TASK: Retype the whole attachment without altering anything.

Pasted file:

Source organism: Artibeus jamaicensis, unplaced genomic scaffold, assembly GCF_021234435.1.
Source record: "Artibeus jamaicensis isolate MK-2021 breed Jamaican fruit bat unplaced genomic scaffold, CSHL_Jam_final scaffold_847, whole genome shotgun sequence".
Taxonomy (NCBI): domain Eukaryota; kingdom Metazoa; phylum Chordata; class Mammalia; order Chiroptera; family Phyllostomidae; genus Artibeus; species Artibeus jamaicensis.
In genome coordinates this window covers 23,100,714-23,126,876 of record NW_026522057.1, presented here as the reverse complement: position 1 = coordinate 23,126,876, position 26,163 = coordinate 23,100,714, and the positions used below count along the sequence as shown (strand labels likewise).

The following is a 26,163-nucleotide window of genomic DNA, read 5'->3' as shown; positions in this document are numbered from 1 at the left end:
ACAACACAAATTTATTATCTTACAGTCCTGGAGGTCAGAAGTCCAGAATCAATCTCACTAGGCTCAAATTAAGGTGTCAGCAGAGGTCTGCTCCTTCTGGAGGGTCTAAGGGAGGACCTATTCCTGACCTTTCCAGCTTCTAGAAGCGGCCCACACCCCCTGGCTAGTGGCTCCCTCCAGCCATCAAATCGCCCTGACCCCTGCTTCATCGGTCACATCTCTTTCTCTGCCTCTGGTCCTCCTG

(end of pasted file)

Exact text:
Source organism: Artibeus jamaicensis, unplaced genomic scaffold, assembly GCF_021234435.1.
Source record: "Artibeus jamaicensis isolate MK-2021 breed Jamaican fruit bat unplaced genomic scaffold, CSHL_Jam_final scaffold_847, whole genome shotgun sequence".
Taxonomy (NCBI): domain Eukaryota; kingdom Metazoa; phylum Chordata; class Mammalia; order Chiroptera; family Phyllostomidae; genus Artibeus; species Artibeus jamaicensis.
In genome coordinates this window covers 23,100,714-23,126,876 of record NW_026522057.1, presented here as the reverse complement: position 1 = coordinate 23,126,876, position 26,163 = coordinate 23,100,714, and the positions used below count along the sequence as shown (strand labels likewise).

The following is a 26,163-nucleotide window of genomic DNA, read 5'->3' as shown; positions in this document are numbered from 1 at the left end:
ACAACACAAATTTATTATCTTACAGTCCTGGAGGTCAGAAGTCCAGAATCAATCTCACTAGGCTCAAATTAAGGTGTCAGCAGAGGTCTGCTCCTTCTGGAGGGTCTAAGGGAGGACCTATTCCTGACCTTTCCAGCTTCTAGAAGCGGCCCACACCCCCTGGCTAGTGGCTCCCTCCAGCCATCAAATCGCCCTGACCCCTGCTTCATCGGTCACATCTCTTTCTCTGCCTCTGGTCCTCCTG